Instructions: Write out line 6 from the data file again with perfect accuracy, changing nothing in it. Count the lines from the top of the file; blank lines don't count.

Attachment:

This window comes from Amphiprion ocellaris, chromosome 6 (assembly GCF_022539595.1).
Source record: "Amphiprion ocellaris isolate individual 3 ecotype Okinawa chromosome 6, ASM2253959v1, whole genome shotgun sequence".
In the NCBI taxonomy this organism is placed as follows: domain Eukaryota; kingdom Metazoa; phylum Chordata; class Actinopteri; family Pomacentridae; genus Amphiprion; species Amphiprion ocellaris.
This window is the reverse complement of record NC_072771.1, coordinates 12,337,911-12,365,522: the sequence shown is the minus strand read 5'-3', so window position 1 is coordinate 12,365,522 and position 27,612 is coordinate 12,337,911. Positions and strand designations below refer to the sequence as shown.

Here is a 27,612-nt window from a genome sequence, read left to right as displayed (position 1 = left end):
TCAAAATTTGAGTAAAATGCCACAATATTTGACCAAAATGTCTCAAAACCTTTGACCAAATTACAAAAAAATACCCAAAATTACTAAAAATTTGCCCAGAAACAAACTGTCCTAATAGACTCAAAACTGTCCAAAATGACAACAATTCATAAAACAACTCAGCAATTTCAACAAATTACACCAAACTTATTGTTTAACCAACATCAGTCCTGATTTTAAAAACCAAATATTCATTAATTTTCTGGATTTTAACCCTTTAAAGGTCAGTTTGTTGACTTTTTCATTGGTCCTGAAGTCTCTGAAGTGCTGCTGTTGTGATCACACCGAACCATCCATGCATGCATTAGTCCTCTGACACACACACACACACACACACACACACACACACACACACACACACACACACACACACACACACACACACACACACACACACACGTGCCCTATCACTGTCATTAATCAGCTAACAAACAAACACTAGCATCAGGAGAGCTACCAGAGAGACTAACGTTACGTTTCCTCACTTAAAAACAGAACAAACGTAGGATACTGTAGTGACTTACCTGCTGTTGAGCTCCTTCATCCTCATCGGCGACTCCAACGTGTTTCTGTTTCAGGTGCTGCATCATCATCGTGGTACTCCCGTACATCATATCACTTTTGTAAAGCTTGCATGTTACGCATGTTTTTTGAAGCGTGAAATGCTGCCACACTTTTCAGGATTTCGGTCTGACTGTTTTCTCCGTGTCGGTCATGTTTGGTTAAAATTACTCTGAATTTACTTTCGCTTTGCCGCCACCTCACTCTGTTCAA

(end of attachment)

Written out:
TCAAAATTTGAGTAAAATGCCACAATATTTGACCAAAATGTCTCAAAACCTTTGACCAAATTACAAAAAAATACCCAAAATTACTAAAAATTTGCCCAGAAACAAACTGTCCTAATAGACTCAAAACTGTCCAAAATGACAACAATTCATAAAACAACTCAGCAATTTCAACAAATTACACCAAACTTATTGTTTAACCAACATCAGTCCTGATTTTAAAAACCAAATATTCATTAATTTTCTGGATTTTAACCCTTTAAAGGTCAGTTTGTTGACTTTTTCATTGGTCCTGAAGTCTCTGAAGTGCTGCTGTTGTGATCACACCGAACCATCCATGCATGCATTAGTCCTCTGACACACACACACACACACACACACACACACACACACACACACACACACACACACACACACACACACACACACACACACACACACGTGCCCTATCACTGTCATTAATCAGCTAACAAACAAACACTAGCATCAGGAGAGCTACCAGAGAGACTAACGTTACGTTTCCTCACTTAAAAACAGAACAAACGTAGGATACTGTAGTGACTTACCTGCTGTTGAGCTCCTTCATCCTCATCGGCGACTCCAACGTGTTTCTGTTTCAGGTGCTGCATCATCATCGTGGTACTCCCGTACATCATATCACTTTTGTAAAGCTTGCATGTTACGCATGTTTTTTGAAGCGTGAAATGCTGCCACACTTTTCAGGATTTCGGTCTGACTGTTTTCTCCGTGTCGGTCATGTTTGGTTAAAATTACTCTGAATTTACTTTCGCTTTGCCGCCACCTCACTCTGTTCAA